Different neurocognitive functions regulating physical aggression and hyperactivity in early childhood

Jean R. Séguin, Sophie Parent, Richard E. Tremblay, Philip David Zelazo

Research output: Contribution to journalArticle

20 Scopus citations

Abstract

Background: There are strong parallels between early childhood and adolescent behavior problems. However, we do not know if behavioral symptoms associate with neurocognitive processes in very young children as they do in older children. Methods: We studied a population-based birth cohort of children (N= 1,950) whose developmental trajectories of physical aggression and hyperactivity were assessed between the ages of 17 and 41 months. We measured the following neurocognitive abilities at 41 months of age: Receptive vocabulary, visuospatial organization, and short-term memory. Results: After controlling for other neurocognitive abilities, frequent physical aggression was related specifically to receptive vocabulary deficits (p < .0001) while frequent hyperactivity was related specifically to deficits of visuospatial organization (p < .0001). The pattern of associations was robust despite controls for socioeconomic and perinatal status. Conclusions: The different neurocognitive correlates of physical aggression and hyperactivity problems observed during adolescence are apparent in earlv childhood. Whereas physical aggression problems are associated with language deficits, hyperactivity problems are related to non-verbal deficits.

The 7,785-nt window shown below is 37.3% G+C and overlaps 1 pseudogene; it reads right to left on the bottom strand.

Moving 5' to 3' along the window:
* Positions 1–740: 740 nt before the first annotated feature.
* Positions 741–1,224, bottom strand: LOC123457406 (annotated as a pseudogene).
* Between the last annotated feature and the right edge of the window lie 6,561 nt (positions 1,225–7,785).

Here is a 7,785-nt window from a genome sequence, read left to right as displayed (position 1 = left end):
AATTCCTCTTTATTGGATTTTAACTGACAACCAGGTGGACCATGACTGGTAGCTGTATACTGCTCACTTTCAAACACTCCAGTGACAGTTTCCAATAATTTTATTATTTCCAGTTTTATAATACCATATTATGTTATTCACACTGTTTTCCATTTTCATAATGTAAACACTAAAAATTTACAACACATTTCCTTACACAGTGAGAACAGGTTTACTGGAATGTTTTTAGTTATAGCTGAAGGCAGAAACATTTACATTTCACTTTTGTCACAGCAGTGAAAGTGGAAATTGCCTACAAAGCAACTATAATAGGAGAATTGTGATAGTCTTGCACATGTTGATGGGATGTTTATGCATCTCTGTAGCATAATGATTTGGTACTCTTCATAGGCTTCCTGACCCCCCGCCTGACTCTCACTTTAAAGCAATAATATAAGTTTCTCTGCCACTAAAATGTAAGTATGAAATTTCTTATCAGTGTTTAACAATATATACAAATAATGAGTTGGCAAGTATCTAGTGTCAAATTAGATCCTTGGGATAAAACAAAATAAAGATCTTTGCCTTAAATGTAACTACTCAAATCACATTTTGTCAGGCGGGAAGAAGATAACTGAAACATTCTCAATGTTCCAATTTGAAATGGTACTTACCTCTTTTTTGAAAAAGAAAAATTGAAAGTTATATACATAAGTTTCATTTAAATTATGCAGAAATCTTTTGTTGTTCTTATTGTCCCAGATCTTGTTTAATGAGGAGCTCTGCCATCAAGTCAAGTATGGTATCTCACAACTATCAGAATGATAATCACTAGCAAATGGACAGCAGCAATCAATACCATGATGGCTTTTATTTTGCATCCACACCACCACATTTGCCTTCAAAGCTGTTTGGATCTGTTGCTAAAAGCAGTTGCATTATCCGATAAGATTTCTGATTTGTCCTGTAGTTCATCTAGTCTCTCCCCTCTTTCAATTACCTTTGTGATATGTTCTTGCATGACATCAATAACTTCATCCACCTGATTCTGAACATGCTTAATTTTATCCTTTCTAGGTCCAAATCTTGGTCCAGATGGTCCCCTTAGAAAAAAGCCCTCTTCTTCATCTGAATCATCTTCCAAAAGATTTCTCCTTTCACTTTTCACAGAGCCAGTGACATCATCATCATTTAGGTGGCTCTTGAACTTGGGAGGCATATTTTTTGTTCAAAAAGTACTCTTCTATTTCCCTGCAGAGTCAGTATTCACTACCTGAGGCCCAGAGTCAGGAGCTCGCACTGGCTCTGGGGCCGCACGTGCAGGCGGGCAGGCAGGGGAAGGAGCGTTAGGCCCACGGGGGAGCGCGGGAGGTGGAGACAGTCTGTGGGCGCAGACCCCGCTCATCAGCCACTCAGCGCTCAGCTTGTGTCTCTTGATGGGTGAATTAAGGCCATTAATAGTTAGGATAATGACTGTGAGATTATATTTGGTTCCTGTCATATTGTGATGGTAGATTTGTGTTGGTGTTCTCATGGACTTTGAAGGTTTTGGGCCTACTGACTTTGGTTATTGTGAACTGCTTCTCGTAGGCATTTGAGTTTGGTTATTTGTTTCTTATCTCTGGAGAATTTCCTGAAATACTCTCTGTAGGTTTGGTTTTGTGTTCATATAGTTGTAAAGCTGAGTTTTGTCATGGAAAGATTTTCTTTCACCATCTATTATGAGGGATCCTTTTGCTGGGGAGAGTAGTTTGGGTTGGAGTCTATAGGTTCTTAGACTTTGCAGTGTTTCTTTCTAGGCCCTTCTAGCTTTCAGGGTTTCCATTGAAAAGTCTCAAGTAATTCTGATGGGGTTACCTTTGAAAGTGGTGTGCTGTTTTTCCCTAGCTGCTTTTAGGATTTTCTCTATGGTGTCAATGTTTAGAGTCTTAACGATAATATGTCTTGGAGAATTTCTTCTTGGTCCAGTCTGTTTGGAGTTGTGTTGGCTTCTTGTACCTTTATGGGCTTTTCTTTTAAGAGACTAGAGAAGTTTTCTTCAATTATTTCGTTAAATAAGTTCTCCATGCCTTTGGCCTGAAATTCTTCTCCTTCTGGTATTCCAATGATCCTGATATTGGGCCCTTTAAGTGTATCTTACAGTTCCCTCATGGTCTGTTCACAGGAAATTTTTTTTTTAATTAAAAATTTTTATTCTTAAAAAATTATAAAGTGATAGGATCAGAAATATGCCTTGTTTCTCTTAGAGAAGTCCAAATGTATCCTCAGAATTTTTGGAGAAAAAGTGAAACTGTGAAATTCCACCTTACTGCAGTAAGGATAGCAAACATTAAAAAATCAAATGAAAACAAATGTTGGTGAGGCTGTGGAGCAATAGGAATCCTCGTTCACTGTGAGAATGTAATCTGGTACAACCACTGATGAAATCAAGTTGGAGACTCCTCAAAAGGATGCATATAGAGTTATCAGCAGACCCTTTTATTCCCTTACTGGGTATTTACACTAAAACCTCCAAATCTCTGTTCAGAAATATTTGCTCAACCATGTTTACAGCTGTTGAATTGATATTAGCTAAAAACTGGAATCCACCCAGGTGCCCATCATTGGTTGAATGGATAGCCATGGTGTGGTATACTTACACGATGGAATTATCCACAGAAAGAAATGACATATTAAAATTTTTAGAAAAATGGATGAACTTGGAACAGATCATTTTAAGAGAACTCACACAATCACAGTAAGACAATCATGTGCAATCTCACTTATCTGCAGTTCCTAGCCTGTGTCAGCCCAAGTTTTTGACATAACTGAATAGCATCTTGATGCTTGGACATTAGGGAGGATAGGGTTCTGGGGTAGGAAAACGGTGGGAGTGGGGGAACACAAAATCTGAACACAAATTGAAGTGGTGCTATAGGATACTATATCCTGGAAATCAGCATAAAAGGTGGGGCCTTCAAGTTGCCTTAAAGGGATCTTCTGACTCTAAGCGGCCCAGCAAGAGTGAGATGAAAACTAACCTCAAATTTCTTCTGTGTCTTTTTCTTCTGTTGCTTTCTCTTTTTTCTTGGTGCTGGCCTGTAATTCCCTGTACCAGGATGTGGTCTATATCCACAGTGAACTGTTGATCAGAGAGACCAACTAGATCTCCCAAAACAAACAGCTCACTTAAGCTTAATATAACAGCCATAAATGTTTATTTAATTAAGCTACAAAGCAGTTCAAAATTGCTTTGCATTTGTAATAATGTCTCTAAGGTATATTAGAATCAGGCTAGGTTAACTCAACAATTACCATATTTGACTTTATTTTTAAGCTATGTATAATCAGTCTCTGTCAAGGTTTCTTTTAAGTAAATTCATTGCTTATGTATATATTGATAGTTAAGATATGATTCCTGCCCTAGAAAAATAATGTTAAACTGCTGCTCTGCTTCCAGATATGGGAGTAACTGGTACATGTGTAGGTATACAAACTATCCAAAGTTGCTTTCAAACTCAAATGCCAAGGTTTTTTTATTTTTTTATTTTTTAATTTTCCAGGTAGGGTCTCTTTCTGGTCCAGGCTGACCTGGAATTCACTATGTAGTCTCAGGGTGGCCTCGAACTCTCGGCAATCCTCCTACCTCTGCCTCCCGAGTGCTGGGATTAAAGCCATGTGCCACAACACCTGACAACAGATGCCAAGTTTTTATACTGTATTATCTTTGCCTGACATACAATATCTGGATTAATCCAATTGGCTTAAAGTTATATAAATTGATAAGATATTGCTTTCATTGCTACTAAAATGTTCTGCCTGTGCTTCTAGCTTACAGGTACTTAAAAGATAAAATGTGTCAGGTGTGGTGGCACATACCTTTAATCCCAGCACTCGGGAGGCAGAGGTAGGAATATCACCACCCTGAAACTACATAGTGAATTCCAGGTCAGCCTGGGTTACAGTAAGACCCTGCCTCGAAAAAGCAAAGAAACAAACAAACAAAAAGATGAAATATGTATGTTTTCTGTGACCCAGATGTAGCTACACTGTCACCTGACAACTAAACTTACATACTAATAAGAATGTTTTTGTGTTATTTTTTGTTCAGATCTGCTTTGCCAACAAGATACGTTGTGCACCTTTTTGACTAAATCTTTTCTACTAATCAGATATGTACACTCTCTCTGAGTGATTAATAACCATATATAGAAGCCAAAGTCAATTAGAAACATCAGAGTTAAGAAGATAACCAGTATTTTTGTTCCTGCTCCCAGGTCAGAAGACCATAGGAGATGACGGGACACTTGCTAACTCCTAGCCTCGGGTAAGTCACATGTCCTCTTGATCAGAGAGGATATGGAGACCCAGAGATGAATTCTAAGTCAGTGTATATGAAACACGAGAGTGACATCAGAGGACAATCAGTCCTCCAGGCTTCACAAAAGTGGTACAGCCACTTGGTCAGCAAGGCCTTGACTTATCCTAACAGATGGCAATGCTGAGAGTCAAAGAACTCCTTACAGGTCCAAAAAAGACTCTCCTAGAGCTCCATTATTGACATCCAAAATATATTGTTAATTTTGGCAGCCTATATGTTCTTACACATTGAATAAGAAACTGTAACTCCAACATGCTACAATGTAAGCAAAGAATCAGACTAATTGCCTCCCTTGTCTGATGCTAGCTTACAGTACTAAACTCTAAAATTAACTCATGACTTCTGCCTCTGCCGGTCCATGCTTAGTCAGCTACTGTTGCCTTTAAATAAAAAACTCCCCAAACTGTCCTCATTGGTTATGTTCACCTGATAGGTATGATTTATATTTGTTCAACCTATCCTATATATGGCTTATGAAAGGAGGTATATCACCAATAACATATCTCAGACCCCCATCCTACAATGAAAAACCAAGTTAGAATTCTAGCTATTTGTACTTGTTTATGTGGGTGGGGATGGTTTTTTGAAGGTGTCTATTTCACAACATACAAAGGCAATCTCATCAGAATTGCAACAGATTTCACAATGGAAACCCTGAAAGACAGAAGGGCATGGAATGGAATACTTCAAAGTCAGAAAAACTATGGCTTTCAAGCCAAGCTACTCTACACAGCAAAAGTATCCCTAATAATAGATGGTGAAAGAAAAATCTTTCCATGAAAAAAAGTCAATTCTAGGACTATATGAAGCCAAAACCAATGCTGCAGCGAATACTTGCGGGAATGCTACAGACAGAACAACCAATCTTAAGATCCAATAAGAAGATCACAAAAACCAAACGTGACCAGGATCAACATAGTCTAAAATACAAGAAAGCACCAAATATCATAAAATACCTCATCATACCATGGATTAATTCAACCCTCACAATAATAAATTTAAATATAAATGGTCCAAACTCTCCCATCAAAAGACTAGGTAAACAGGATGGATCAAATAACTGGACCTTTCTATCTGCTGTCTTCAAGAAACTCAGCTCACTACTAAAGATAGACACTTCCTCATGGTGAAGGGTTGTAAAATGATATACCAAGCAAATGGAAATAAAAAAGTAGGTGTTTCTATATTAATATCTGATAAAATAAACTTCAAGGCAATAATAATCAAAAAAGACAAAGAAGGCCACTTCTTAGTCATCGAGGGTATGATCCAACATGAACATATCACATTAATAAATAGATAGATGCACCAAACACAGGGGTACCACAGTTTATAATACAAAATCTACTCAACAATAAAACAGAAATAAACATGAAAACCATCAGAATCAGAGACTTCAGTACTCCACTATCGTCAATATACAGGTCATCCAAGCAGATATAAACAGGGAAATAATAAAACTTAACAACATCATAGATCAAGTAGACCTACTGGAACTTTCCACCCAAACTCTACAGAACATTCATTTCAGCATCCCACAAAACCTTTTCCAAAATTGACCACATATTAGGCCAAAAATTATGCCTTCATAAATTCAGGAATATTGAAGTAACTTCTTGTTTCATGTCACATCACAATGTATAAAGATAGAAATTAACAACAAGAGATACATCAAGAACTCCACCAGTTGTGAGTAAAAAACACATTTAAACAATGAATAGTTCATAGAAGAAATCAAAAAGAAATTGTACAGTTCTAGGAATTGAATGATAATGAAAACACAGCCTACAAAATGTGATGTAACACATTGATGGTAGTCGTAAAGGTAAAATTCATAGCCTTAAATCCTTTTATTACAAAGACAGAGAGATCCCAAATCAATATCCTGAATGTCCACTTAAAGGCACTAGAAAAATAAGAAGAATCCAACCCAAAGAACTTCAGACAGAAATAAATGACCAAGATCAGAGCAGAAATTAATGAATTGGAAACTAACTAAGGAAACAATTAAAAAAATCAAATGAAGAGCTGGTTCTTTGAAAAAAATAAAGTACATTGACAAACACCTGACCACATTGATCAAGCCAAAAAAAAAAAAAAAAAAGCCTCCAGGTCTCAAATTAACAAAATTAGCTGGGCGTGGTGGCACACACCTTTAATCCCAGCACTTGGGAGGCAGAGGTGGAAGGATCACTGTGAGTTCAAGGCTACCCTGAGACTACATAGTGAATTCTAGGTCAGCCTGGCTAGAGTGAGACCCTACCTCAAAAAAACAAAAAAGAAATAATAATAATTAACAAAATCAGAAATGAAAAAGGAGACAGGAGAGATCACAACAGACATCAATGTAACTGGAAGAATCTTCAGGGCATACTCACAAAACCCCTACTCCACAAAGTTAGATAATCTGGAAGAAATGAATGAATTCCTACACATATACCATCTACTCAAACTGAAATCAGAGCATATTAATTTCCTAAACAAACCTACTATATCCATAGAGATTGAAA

Original languageEnglish (US)
Pages (from-to)679-687
Number of pages9
JournalJournal of Child Psychology and Psychiatry and Allied Disciplines
Volume50
Issue number6
DOIs
StatePublished - 2009

Keywords

  • Aggression
  • Attention deficit-hyperactivity disorder
  • Conduct disorder
  • Development
  • Executive function
  • Hyperactivity
  • Longitudinal studies
  • Neuropsychology
  • Pre-school children.

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